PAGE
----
Factors affecting the uptake of building information modelling (BIM) in the Auckland architecture, engineering & construction (AEC) industry
View fulltext online
Citation:McCartney, C. (2010). Factors affecting the uptake of building information modelling (BIM) in the Auckland architecture, engineering & construction (AEC) industry. (Unpublished document submitted in partial fulfilment of the requirements for the degree of Bachelor of Construction). Unitec Institute of Technology. Retrieved from https://hdl.handle.net/10652/1780
Permanent link to Research Bank record:https://hdl.handle.net/10652/1780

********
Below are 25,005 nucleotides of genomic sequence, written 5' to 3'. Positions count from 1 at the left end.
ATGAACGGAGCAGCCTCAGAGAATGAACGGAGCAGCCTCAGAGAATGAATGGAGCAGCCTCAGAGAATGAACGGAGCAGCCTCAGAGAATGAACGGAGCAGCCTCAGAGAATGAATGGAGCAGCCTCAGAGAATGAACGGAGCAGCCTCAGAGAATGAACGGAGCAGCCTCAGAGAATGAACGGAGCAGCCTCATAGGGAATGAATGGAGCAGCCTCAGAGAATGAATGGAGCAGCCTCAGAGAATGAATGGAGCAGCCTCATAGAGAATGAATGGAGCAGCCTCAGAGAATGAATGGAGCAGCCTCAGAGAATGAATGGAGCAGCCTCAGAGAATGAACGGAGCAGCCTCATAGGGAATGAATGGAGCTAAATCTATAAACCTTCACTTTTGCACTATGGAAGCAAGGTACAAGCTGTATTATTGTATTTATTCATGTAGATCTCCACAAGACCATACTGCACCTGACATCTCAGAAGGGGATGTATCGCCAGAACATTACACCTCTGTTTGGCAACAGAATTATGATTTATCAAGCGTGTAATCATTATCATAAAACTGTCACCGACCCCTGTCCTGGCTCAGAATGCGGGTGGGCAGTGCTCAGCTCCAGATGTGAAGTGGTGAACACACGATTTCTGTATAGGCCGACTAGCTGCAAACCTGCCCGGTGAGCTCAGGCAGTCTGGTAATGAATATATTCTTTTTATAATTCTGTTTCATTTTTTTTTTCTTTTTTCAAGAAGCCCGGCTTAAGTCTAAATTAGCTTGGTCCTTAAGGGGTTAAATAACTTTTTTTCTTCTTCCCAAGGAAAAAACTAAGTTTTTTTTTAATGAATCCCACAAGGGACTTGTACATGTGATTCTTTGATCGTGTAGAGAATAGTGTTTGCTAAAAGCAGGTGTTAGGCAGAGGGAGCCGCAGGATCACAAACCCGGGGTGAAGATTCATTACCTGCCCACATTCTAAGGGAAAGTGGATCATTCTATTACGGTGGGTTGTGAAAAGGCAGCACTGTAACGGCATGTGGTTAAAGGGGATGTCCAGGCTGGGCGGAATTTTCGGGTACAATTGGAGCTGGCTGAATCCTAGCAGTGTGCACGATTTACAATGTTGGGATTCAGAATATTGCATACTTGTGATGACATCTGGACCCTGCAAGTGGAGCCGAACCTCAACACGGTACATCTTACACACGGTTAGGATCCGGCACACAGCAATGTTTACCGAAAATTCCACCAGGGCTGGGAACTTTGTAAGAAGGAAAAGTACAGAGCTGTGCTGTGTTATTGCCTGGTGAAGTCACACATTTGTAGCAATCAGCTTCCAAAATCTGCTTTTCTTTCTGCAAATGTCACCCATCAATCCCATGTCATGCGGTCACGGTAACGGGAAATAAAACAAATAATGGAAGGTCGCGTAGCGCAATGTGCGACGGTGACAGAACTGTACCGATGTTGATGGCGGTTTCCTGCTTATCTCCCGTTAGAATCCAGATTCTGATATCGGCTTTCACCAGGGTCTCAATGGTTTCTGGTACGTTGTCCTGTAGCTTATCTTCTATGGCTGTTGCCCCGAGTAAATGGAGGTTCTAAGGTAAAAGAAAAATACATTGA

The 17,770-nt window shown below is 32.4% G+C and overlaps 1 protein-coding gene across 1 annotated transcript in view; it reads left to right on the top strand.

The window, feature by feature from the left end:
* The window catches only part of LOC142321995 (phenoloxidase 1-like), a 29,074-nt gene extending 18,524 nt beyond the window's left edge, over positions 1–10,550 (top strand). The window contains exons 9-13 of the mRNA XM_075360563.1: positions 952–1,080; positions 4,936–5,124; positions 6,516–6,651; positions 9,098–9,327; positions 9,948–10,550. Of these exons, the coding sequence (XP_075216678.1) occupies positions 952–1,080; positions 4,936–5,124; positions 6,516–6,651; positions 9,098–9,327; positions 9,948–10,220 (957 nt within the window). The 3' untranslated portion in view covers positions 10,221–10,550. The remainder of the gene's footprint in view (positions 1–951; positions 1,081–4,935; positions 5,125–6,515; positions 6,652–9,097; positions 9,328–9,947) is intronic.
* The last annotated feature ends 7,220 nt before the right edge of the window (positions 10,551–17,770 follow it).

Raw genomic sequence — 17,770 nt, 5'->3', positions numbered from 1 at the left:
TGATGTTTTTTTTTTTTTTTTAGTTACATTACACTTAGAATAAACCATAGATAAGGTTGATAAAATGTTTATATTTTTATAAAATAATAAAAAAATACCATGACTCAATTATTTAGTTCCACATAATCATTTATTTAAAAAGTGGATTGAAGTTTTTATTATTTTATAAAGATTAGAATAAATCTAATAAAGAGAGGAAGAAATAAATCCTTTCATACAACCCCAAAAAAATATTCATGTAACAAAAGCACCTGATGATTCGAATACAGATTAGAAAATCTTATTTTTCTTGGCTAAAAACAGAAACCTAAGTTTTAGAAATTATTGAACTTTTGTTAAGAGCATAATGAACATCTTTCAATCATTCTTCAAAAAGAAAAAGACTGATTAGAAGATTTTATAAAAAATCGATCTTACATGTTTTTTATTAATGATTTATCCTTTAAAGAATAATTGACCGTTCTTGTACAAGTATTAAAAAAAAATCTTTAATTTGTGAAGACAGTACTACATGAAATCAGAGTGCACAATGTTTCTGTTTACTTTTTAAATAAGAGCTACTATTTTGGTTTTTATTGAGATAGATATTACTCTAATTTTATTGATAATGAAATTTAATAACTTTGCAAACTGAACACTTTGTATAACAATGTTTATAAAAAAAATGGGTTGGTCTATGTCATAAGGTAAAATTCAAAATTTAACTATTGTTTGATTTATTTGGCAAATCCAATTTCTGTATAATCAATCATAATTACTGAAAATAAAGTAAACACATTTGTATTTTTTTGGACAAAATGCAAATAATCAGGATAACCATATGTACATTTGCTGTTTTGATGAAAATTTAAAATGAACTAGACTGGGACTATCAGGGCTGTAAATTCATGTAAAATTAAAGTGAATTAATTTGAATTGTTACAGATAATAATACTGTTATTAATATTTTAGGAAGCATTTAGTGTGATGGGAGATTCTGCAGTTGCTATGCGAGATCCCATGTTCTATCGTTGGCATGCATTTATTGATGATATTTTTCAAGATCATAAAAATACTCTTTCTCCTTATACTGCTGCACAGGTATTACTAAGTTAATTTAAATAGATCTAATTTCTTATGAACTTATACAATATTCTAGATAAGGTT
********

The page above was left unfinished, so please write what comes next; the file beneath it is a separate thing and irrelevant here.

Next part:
Building Information Modelling (BIM) is seen as the next big paradigm shift in the building design and construction industry since the move from traditional drafting to 2D computer aided design systems, but although it has been available for a number of years, its adoption and use in the New Zealand, and specifically Auckland Architecture, Engineering and Construction (AEC) industry has been relatively limited. During the course of this study, a number of interviews were held with industry professionals from the architecture, structural engineering, services engineering, and construction contractor industry sectors, to gain an insight into how they currently use BIM, and what benefits and barriers they encountered in its use and implementation. The interview participants were selected using purposive sampling based on what was already known about the participant’s use of BIM. Interviews were semi-structured and semiformal in nature. The findings of this research showed that most industry sectors are currently using BIM as a three dimensional coordination tool for coordinating the various design disciplines, as well as for 3D clash detection and 2D document production. Other reasons for BIM use included producing 3D and 4D visualizations and virtual walkthroughs to help nontechnical people understand the design intent. Although the literature describes training and cost of implementation as major factors affecting the uptake of BIM, most of the research participants downplayed these issues, explaining that adopting BIM was a commercial decision made to stay ahead of their competitors, and that the extra training involved actually improved the skill base of their organizations. Ultimately, what was found by this study is that to progress with the use of BIM, changes must be made to the whole process of design and construction. A truly integrated and collaborative approach must be adopted where the various designers and contractors involved in a construction project work closely together using BIM to achieve gains in coordination, productivity, cost management, and overall project outcomes.